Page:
One of the most famous of all the racing mechanics of the old school has died in hospital, Sir Malcolm Campbell’s Leo Villa. Villa worked before the First World War for Guilio Foresti, having as a youth gained experience of cars from ownership of a Bedelia cyclecar. He served with the RFC during the war and then rejoined Foresti at his garage in Bryanston Square, London. Villa got into racing by riding with Foresti in his big pre-war Austro- Daimler at Brooklands in 1920. He continued as riding-mechanic with Foresti, in the 1921 Targa Florio in an Itala, for which Foresti was the English agent, and in a 2-litre Ballot in the 1922 Targa Florio, with which Foresti finished third, behind Count Masetti’s Mercedes and Jules Goux’s Ballot. This led to a job at Ballot’s Paris factory but in 1922 Villa was engaged by Capt. (later Sir) Malcolm Campbell as his mechanic, for 70/- a week, at his private workshop at his house at Povey Cross near Horley in Surrey. He began on Campbell’s Brooklands cars, such as the pre-war GP Peugeot and different Italas, etc., riding as Campbell’s passenger, but was soon put in charge of the 350 h.p. V12 Sunbeam single-seater which Campbell had purchased from Louis Coatalen with the express intention of capturing the World’s Land Speed Record.
Villa saw this aged car through all its vicissitudes, until it had set the record at over 150 m.p.h. on Nadine Sands in 1925 and he stayed with Campbell ever after, and, indeed, was the engineer in charge of all Campbell’s many onslaughts on the LSR, until he had it at over 300 m.p.h. by 1935. Villa also worked on Campbell’s record-breaking boats, Campbell’s knighthood stemming from these high-speed activities. Villa refused to age and when Donald Campbell decided after the Second World War to continue his famous father’s pursuit, Villa looked after the car, called “Bluebird” like the others, and the boat which eventually killed Donald Campbell. He became nearly as well known as the Campbells and was responsible for seeing Campbell-the-son through a difficult period of despair and at first indecision. The last time I saw Villa was at the Castrol Olympia racing-car exhibition, where he was searching for “my old Sunbeam”. Few men have had such an intimate association with very fast cars and boats as Leo Villa and few can have held as much responsibility as he did, when races and record bids were under way. We shall not see his like again. – W. B.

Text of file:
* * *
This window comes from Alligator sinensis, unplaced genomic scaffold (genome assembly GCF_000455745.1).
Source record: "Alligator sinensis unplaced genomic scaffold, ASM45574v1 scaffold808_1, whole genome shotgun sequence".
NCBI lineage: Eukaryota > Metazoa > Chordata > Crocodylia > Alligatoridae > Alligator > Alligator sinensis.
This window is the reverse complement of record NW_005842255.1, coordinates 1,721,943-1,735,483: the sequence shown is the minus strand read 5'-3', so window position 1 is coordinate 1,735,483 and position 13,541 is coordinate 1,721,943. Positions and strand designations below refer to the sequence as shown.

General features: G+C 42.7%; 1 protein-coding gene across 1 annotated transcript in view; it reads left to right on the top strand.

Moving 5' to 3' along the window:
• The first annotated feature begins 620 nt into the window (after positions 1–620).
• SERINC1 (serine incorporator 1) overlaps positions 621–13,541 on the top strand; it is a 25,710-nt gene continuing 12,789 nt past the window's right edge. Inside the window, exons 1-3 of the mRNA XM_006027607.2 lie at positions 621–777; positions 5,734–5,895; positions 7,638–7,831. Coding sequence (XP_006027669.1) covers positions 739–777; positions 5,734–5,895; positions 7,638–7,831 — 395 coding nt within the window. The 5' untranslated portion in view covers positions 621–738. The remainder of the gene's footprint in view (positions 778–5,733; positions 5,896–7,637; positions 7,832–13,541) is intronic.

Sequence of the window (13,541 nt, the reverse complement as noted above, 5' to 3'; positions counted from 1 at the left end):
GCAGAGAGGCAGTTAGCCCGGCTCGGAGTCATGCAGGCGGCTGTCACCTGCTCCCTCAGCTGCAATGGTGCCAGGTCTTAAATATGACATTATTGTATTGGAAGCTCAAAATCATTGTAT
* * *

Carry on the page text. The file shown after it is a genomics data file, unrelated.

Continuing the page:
The death has occurred of Mr. Dalby, the well-known supplier of spares for pre-war Austin 7s, of Kirby Wiske in Yorkshire. From Mr. David Bayliss of Singapore we have received the following appreciation: –
There are probably more pre-war Austin 7s surviving than any other single make. This is due in no small part to the unequalled spares service provided over the years by Austin Seven Spares Service of Kirby Wiske, Yorkshire. For over 30 years Mr. Dalby ran this business, mailing the most obscure odds and ends all over the world, even to places as remote as Singapore. Speaking from experience I can say his was almost a “Chinese business” and everyone who has tracked down that collection of ancient cottages around the post office in Kirby Wiske will know what I mean. On a visit two years ago, a tour of the buildings revealed room after room stacked to the roof with gearboxes (“I like to keep at least 30 of your early 3-speed type in stock at any one time”, he said), doors, radiators, cylinder blocks, etc. No doubt every building in Kirby Wiske contained something Austin 7. In the midst of all this confusion, in a space in which you couldn’t swing a cat, the direct mailing service was carried out. At least finding a willing post office was no problem, because Mrs. Dalby ran one in one of those cottages. Then recently whilst in England for a short business trip I ‘phoned Kirby Wiske to order a 1926 timing case and cover for “Jane”, Ted Baillie-Reynold’s everyday and only-Singapore transport, and learned to my deep regret that the Austin 7’s best friend had suddenly passed away, only the week before. With his passing goes a great slice of Austin 7 folklore and we are all the poorer.
My 1926 bits duly arrived a week later, however, thanks to Dalby Junior, on whose young shoulders now falls the responsibility for maintaining a 30-year tradition.